The lyrics were

“Won’t you tell us what we wanna hear?
Tell us we’re the victims, play on our fear,
Won’t you tell us what we wanna hear?
Tell us that we’re blameless,
We’ll make you rich and famous, and cheer for what we wanna hear.”

When you receive feedback, positive or negative, there is only one appropriate response.

thank-you

Executive coach Marshall Goldsmith wrote a great article and book on receiving feedback.  You can read the entire thing here. Let me quote just a touch “The next time someone gives you an idea or counsel, listen without judgment, try to find value in what you’re hearing, and say: “Thank you””

If you want to only hear praise, let your mom read your book. She’ll love it.

Write Something That Matters.
D.G.Rettig

 

My House, My Rules

I participated in an author critique of a book this week. Details changed to protect the innocent. The book had a supernatural element, let’s say fairies. The author said fairy magic couldn’t work on banana-flavored pudding and those critiquing the book said “that wasn’t how fairy magic worked” (errr… you know there is no real fairy magic, right?) and cited other fairy magic books where the fairies did their magic to destroy an ogre made of banana-flavored pudding (note to self…fairy war against banana-flavored pudding ogres…).

When I was growing up, my parents said “my house, my rules” as justification of what at the time seemed incredibly arbitrary rules such as “you can’t eat a gallon of ice cream for dinner”, “your girlfriend cannot stay the weekend”, or “don’t stab your brother with a knife”.

parents

Here’s an important thing to remember: it’s your world. If fairy magic doesn’t work on banana-flavored pudding in your world, cool. It doesn’t have to be logical but you must be consistent.  You can’t suddenly have the hero destroy the Bobbo The Banana-Flavored Pudding Wizard with magic because it’s cool. You made the rules; you have to live with them.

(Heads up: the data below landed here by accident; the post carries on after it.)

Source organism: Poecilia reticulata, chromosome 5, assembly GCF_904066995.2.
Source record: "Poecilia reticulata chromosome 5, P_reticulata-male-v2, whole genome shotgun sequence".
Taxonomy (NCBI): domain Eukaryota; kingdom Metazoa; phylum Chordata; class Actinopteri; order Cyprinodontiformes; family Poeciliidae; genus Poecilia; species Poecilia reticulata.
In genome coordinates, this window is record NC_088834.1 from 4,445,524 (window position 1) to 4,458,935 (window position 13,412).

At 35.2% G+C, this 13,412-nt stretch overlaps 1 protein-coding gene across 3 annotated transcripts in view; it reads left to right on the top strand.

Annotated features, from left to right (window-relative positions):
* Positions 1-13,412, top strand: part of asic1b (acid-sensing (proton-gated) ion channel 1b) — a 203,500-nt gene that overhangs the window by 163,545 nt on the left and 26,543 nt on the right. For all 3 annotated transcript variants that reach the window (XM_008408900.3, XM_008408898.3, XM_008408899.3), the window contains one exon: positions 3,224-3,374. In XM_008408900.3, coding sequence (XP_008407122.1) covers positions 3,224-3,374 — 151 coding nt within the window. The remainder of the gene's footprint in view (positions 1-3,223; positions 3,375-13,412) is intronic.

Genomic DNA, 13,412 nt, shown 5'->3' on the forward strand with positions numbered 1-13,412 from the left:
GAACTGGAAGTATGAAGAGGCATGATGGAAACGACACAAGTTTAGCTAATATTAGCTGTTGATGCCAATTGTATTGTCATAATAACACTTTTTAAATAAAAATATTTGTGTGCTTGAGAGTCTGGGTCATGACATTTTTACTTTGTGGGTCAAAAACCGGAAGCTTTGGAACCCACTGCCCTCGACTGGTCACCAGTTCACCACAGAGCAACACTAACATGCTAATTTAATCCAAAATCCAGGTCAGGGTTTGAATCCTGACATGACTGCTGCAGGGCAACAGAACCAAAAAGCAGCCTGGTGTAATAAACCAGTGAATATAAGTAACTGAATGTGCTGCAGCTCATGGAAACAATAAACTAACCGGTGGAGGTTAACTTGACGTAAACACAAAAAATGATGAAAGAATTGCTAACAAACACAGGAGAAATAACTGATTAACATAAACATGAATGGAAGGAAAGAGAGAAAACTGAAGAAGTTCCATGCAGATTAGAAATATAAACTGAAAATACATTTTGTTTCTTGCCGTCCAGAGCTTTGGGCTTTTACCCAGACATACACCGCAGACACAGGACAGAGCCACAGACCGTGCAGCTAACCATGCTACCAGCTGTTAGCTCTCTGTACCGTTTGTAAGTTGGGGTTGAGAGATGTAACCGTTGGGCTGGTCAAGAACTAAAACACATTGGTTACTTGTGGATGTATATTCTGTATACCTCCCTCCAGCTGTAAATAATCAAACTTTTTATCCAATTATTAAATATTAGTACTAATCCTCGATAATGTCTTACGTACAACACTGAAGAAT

In Life of Death: Book 1 of Project Dandelion, I function within a normal physics universe for space travel. Space travel takes time. Long periods of time as the speed of light is still the speed limit of the universe. At high speeds, relativistic time applies so to those aboard the Kharon-Obol (the fastest ship in the book), time passes more slowly but on their respective home worlds, years peel away like days. Now, if I violate this rule you should cry “foul” but you shouldn’t say “In the future, people will be able to travel faster than light. Look at Star Trek and Star Wars and H2G2 and Futurama…” (mostly because I will smack you for comparing Futurama to Star Trek. Futurama is clearly superior science fiction on every conceivable dimension.)

 

Mmmm Leela.

leela

Build your world. Establish your rules. Follow your rules. And screw the haters.

Write Something That Matters.
D.G.Rettig

What’s a beta reader? Why do I need them? How do I use them?

Q: “I’ve completed my first draft. I’ve revised the first draft and feel like I have something ready for human consumption. What now?”

A: Find Beta readers.

A beta reader is someone who can read your book with a critical eye and provide insight into your book. A beta reader is not your best friend or co-worker who will fawn over your book like you are Charlton Heston coming down the mountain.

(Not you. Not me either.)
moses

When I was preparing Project Dandelion for my beta readers, I did research on good questions for beta readers. There’s a fair amount of sample questions out there. I took over one hundred different questions and divided them into five categories:

  1. The Introduction
  2. Pacing
  3. Characters
  4. Clarity
  5. Close

Q: “How many questions can I ask my beta readers?”

A: As many as you want; however, remember they are people with lives, families, and jobs and they are doing this as a favor.  So try to be respectful and reasonable.